Safe and Sound

Capital Bank and Trust Company

Irvine, CA
5
Star Rating
Capital Bank and Trust Company is an FDIC-insured bank started in 2000 and currently based in Irvine, CA. As of December 31, 2017, the bank held equity of $94.5 million on assets of $179.0 million.

Thanks to the efforts of 310 full-time employees in 2 offices in multiple states, the bank currently holds loans and leases worth $0, including real estate loans of $0. The bank currently holds $500,000 in deposits from U.S. customers.

Overall, Bankrate believes that, as of December 31, 2017, Capital Bank and Trust Company exhibited a superior condition, earning a full 5 stars for safety and soundness. Here's a look at how the bank did on the three key criteria Bankrate used to evaluate American banks on safety and soundness.

WHAT IS
SAFE AND SOUND?

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THE INSTITUTION'S SCORE

Capital Score

Capital acts as a bulwark against losses and provides protection for account holders when a bank is struggling financially. Therefore, when it comes to measuring an an institution's financial resilience, capital is valuable. When looking at safety and soundness, more capital is better.

Capital Bank and Trust Company exceeded the national average of 13.13 points on our test to measure the adequacy of a bank's capital, achieving a score of 30 out of a possible 30 points.

One essential measure of this buffer is a bank's Tier 1 capital ratio. Capital Bank and Trust Company's Tier 1 capital ratio was 152.73 percent, higher than the 6 percent level considered adequate by regulators, and higher than the national average of 25.65 percent. A higher capital ratio means the bank will be better able to weather economic challenges.

Overall, Capital Bank and Trust Company held equity amounting to 52.81 percent of its assets, which exceeded the national average of 12.03 percent.

Asset Quality Score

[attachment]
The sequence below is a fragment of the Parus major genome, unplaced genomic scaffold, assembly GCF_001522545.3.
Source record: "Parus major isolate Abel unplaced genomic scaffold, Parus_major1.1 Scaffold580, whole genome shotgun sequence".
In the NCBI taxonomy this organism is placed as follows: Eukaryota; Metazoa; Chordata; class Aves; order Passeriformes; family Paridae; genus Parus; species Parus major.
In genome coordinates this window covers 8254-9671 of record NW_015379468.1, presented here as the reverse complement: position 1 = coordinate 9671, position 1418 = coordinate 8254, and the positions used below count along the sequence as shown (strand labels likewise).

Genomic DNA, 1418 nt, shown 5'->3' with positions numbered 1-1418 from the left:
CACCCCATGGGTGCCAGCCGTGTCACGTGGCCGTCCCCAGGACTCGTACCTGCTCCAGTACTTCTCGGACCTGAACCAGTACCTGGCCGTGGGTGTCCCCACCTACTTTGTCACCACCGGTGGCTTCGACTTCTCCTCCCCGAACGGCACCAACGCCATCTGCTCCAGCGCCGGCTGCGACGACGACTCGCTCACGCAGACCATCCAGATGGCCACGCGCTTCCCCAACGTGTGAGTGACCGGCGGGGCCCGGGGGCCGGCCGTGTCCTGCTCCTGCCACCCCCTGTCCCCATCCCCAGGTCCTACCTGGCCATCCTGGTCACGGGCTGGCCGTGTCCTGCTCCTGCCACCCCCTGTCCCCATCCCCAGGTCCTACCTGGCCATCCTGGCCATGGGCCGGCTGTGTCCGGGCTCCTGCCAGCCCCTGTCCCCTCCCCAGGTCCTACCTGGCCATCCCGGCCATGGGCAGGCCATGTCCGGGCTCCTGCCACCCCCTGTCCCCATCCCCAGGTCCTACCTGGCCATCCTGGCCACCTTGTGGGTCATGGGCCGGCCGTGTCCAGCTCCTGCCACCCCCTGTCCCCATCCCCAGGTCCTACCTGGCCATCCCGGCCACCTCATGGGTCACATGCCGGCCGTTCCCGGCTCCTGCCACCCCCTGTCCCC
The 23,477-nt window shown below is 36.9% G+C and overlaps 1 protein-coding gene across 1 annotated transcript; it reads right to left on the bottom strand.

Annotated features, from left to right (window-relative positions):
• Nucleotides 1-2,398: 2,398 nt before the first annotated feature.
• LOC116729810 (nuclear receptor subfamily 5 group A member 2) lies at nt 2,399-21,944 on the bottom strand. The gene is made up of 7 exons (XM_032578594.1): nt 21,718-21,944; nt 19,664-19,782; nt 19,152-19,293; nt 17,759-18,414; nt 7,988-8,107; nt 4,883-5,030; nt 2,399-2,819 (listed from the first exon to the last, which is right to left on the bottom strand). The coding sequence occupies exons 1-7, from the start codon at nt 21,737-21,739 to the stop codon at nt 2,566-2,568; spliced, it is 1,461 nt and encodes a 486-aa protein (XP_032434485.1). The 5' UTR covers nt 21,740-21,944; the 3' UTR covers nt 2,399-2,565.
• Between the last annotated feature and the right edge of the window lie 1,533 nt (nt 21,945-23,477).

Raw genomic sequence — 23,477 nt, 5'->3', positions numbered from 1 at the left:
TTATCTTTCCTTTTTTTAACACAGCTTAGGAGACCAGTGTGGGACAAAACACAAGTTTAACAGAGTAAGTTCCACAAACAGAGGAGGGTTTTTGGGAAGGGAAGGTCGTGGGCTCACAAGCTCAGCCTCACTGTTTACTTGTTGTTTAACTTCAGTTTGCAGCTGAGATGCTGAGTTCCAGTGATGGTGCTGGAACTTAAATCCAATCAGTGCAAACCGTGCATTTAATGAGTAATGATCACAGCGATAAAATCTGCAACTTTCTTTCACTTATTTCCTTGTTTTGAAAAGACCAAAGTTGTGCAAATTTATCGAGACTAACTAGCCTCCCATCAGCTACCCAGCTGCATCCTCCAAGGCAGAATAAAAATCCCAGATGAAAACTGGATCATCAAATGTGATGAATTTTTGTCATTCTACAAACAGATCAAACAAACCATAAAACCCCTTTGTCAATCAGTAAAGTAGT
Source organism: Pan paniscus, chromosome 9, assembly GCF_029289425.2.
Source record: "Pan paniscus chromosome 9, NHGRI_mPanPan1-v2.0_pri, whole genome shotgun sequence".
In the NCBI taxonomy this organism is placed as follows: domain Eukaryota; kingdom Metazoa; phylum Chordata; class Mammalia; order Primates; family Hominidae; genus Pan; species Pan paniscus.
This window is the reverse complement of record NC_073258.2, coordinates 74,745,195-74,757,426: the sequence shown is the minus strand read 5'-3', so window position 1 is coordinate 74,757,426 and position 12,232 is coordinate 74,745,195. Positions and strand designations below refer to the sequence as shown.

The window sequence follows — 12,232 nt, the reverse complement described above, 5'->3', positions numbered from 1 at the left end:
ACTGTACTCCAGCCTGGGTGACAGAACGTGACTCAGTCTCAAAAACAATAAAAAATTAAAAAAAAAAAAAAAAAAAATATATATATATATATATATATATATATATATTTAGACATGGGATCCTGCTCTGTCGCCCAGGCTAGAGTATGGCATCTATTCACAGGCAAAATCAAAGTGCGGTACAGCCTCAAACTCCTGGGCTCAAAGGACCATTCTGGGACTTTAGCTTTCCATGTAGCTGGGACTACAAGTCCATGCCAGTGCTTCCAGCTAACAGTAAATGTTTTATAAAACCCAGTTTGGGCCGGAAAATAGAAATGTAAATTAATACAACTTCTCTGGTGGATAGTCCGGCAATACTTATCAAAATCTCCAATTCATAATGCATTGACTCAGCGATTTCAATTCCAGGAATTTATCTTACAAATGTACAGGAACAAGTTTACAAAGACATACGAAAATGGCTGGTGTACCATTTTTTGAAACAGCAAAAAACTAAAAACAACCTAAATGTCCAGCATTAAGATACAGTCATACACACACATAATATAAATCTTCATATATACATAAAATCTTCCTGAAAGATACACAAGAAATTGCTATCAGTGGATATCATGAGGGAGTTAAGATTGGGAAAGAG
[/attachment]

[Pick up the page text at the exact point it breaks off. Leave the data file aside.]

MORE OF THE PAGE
Bankrate uses this test to determine the effect of problem assets, such as past-due loans, on the bank's reserves set aside to cover loan losses, as well as overall capitalization.

Having lots of these types of assets could eventually require a bank to use capital to cover losses, shrinking its equity buffer. Many of those assets are also likely to be in non-accrual status and thus aren't earning interest for the bank, diminishing earnings and elevating the risk of a failure in the future.

Capital Bank and Trust Company scored above the national average of 37.49 on Bankrate's asset quality test, racking up 40 out of a possible 40 points .

A handy indicator of asset quality is the percentage of problem assets a bank holds compared to its total assets.

Banks maintain a reserve to deal with problem assets known as an "allowance for loan and lease losses." That reserve's size can be a widely used indicator when evaluating a bank's ability to manage problem assets, especially when compared to the total amount of problematic loans. Unfortunately, the FDIC did not provide information on Capital Bank and Trust Company's loan loss allowance in its most recent filings.

Earnings score

A bank's profitability has an effect on its long-term survivability. Earnings may be retained by the bank, giving a boost to its capital cushion, or be used to address problematic loans, potentially making the bank more resilient in times of trouble. Conversely, losses take away from a bank's ability to do those things.

Capital Bank and Trust Company scored 30 out of a possible 30 on Bankrate's test of earnings, beating out the national average of 15.12.

One key way to measure a bank's earnings is return on equity, or net income (profit, basically) divided by the total amount of equity. The most recent annualized quarterly return on equity for Capital Bank and Trust Company was 35.57 percent, above the national average of 8.10 percent.

For the twelve months ended December 31, 2017, the bank reported net income of $35.0 million on total equity of $94.5 million. The bank experienced an annualized return on average assets, or ROA, of 21.29 percent, above the 1 percent deemed satisfactory in accordance with industry standards, and above the average for U.S. banks of 1.00 percent.

WHAT IS SAFE & SOUND?

Bankrate.com's Safe & Sound Ratings provide a star rating system to evaluate the current financial status of financial institutions. The information gathered about banks, credit unions and thrifts is updated as set forth in the Terms of Use of Safe & Sound Ratings and Reports. The Safe & Sound Ratings information is grouped by categories of banks, thrifts and credit unions.

Scoring methodology

Bankrate.com evaluates the financial condition of institutions and assigns a one- to five-star rating for each with five stars representing the highest rating. Institutions with satisfactory performance will generally receive a rating of three or more stars. The majority of institutions fall into the three- to four-star range. An institution with an "NR" rating may be too new to rate or may have limited the publicly available information in their regulatory filings. The "NR" is not an indication of financial strength or weakness. The Safe & Sound rating is believed to be reliable, but the information is not guaranteed. In addition, events since the information was collected may have altered the institution's financial condition.